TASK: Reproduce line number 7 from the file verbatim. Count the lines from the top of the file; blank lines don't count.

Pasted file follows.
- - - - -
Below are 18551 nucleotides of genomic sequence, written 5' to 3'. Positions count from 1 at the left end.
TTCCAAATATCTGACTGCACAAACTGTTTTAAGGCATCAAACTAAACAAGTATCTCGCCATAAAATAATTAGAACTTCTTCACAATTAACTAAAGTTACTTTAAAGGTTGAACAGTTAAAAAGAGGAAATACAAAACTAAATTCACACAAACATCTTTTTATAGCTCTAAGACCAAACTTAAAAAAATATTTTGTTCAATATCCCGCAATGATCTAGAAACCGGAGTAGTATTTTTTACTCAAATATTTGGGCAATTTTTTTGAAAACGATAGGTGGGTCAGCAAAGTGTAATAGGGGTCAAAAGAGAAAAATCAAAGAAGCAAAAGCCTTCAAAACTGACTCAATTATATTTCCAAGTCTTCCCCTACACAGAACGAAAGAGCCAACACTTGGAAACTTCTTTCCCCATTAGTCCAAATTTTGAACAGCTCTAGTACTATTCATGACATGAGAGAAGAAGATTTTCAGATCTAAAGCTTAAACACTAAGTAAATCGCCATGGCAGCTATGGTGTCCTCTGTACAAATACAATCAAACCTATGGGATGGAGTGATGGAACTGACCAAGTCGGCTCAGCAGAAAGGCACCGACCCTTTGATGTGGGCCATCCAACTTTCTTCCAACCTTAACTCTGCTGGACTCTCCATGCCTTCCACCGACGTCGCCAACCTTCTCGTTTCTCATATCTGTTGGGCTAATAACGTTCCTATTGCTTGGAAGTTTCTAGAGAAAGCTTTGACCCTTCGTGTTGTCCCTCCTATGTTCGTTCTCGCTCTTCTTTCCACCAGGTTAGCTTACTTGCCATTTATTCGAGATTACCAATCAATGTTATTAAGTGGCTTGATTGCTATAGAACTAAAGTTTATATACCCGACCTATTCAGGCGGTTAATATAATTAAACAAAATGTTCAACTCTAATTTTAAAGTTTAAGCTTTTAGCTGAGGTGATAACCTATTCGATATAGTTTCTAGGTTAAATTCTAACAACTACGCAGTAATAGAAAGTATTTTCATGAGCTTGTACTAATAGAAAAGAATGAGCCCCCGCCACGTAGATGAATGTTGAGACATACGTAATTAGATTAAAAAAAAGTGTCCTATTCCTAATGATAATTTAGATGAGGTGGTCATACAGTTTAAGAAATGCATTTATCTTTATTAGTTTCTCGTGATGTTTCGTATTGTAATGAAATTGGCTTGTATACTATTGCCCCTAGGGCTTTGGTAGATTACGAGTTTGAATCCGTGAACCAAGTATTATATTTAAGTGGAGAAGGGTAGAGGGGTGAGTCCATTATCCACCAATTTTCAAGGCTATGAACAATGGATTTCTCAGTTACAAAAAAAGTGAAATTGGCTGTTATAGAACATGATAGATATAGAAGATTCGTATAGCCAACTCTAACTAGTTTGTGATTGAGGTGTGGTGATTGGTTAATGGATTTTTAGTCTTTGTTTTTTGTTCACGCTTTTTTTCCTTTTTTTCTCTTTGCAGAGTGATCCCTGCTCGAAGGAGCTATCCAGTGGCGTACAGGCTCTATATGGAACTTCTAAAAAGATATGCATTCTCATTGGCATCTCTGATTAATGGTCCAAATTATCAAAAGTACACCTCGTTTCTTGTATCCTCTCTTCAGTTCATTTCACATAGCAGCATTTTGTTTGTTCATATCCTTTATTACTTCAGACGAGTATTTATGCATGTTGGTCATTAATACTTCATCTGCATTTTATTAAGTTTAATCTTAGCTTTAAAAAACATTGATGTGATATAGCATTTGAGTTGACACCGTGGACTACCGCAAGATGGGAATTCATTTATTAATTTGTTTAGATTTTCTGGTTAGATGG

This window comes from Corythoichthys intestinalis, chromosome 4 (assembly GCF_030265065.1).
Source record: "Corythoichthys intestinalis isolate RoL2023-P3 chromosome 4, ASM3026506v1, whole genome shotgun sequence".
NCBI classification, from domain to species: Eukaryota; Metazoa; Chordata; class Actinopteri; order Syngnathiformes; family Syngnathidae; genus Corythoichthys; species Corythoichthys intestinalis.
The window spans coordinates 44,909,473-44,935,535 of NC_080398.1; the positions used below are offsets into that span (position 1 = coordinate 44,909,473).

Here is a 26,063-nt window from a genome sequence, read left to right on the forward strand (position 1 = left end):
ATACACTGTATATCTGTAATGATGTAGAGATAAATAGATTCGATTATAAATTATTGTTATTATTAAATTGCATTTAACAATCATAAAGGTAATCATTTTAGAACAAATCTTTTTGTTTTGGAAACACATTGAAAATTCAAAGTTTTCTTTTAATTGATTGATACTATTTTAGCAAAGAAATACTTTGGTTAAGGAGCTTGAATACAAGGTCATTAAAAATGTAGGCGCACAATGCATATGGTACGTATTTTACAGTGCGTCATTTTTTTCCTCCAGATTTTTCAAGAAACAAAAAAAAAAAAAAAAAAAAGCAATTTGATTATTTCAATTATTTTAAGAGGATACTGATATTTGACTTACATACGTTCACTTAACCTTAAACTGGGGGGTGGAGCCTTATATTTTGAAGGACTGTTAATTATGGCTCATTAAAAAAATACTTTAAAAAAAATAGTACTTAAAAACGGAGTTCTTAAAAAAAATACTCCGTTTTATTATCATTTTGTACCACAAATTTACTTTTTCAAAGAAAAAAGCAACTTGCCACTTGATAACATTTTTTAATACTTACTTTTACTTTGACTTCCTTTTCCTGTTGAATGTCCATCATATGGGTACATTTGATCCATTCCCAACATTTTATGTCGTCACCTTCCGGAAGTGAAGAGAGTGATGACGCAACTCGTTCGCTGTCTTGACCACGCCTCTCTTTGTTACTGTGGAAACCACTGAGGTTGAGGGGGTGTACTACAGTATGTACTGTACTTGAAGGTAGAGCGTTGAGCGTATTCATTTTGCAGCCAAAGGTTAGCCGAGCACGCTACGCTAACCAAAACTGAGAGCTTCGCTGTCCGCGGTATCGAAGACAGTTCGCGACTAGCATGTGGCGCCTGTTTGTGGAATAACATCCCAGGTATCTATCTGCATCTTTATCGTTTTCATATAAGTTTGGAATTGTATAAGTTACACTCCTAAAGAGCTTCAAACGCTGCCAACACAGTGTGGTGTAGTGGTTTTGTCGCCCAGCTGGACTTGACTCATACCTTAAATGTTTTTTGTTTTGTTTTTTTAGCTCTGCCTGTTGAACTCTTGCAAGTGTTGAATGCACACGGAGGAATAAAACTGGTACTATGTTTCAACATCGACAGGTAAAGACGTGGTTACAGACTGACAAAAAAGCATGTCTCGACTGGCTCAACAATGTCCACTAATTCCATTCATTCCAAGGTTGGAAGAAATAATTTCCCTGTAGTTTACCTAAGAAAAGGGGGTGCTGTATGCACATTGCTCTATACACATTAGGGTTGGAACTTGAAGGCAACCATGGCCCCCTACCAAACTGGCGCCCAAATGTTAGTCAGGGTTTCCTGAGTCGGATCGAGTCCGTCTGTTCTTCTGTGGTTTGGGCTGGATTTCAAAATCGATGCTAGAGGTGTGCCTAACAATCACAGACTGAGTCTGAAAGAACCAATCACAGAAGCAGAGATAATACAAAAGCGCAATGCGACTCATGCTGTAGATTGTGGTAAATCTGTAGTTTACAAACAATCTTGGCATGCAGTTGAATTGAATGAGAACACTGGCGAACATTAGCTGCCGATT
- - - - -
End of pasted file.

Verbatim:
Here is a 26,063-nt window from a genome sequence, read left to right on the forward strand (position 1 = left end):